Arts and Entertainment

A road trip that is as illuminating as it is incomplete made by a traveller, warrior, and jewelled stylist

Album: Miloš;The Guitar, (Deutsche Grammophon)

Montenegrin guitarist Miloš Karadaglic was a child prodigy who became a star of Yugoslavian TV and radio in his teens before studying at London's Royal Academy, where he received the Julian Bream Award from the celebrated guitar legend himself – a passing-on of the torch which bears its first fruit with this striking debut album.

Three debuts make the Orange Prize shortlist

Three first-time novelists tackling macabre subjects – the aftermath of conflict in the Balkans, a love affair in a mental institution, and the story of a hermaphrodite baby called Wayne – feature in this year's shortlist for the Orange Prize for Fiction.

Leading article: Balkan talks are a quiet triumph for the EU

The European Union's ability to unite in pursuit of agreed foreign policy goals is often underrated in Britain, where failures are seized on and successes ignored or taken for granted. But the start this week in Brussels of the first face-to-face talks between Kosovo and Serbia is undoubtedly a triumph for EU "soft power". Neither side would normally wish to have anything to do with the other were it not for the EU's insistent diplomacy over the past few years. Quite simply, the shared desire of Serbs and Kosovar Albanians to join the European club overrides almost all other considerations – even those legendary Balkan hatreds.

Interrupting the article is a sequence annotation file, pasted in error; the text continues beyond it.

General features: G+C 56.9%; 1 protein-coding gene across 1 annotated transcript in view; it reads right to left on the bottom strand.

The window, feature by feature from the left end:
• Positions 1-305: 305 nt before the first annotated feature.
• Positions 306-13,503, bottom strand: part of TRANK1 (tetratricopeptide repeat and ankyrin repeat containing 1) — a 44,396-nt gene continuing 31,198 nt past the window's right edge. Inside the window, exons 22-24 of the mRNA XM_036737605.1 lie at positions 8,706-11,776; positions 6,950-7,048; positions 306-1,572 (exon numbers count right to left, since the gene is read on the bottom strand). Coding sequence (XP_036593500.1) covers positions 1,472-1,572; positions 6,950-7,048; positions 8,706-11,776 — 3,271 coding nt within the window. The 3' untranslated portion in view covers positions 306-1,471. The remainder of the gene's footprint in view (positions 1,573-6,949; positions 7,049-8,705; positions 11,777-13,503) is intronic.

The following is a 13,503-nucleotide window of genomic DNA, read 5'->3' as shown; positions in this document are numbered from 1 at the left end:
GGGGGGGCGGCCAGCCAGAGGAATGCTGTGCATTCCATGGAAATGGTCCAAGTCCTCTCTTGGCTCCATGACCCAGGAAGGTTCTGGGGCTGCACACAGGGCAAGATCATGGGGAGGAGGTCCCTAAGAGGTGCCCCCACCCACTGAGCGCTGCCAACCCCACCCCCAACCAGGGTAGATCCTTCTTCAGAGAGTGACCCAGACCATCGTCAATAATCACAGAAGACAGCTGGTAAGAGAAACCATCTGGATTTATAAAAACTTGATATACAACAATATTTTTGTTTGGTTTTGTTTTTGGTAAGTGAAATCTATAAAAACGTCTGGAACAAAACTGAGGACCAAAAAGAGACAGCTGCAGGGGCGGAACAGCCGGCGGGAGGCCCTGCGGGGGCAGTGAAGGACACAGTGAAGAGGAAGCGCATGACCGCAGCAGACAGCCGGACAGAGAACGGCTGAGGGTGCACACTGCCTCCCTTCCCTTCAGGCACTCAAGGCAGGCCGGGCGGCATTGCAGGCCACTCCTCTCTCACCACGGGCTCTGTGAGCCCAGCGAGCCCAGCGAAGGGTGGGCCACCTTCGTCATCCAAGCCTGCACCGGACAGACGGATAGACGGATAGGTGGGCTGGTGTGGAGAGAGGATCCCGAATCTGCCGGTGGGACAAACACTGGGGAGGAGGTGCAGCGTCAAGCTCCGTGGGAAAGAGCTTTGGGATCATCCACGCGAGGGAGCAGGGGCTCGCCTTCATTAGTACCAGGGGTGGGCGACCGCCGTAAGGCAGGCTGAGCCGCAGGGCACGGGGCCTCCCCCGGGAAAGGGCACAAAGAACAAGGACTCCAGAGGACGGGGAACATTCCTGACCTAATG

Chris Cviic: Broadcaster and writer who became a leading expert on Yugoslavia and the Balkans

Chris Cviic was a writer and broadcaster who became a leading expert on the former Yugoslavia and the Balkans. Born in Croatia, the son of a businessman, he settled in Britain in 1954. His career took him to the BBC World Service, to St Antony's College, Oxford, to Chatham House and finally to the European Bank of Reconstruction and Development, which promotes foreign investment and economic reform in former communist countries.

Europe's biker gangs set on a collision course with the police

In the middle of May this year, thousands of leather-clad bikers from across the Balkans gathered in the Croatian town of Slavonski Brod for a bash celebrating the unbridled joy that comes from tearing up the open road on a powerful two-wheeled hog.

The Accident, By Ismail Kadare, trans. John Hodgson